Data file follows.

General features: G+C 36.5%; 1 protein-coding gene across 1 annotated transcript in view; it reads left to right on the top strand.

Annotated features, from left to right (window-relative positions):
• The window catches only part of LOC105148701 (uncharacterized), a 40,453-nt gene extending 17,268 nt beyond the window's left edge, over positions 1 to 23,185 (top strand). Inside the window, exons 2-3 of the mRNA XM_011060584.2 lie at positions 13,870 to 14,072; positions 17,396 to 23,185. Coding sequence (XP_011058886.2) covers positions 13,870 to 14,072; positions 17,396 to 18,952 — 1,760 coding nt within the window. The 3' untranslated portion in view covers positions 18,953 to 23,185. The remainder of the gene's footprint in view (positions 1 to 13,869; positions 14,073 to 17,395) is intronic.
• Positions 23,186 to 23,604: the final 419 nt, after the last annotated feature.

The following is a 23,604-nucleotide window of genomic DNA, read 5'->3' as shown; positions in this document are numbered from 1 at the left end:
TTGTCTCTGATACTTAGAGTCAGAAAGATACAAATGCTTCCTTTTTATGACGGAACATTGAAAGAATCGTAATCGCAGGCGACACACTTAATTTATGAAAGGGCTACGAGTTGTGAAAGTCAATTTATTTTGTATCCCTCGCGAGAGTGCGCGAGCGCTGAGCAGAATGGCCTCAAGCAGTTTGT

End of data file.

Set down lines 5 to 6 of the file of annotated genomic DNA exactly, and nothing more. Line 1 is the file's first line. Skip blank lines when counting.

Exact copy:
The following is a 23,604-nucleotide window of genomic DNA, read 5'->3' as shown; positions in this document are numbered from 1 at the left end:
TTGTCTCTGATACTTAGAGTCAGAAAGATACAAATGCTTCCTTTTTATGACGGAACATTGAAAGAATCGTAATCGCAGGCGACACACTTAATTTATGAAAGGGCTACGAGTTGTGAAAGTCAATTTATTTTGTATCCCTCGCGAGAGTGCGCGAGCGCTGAGCAGAATGGCCTCAAGCAGTTTGT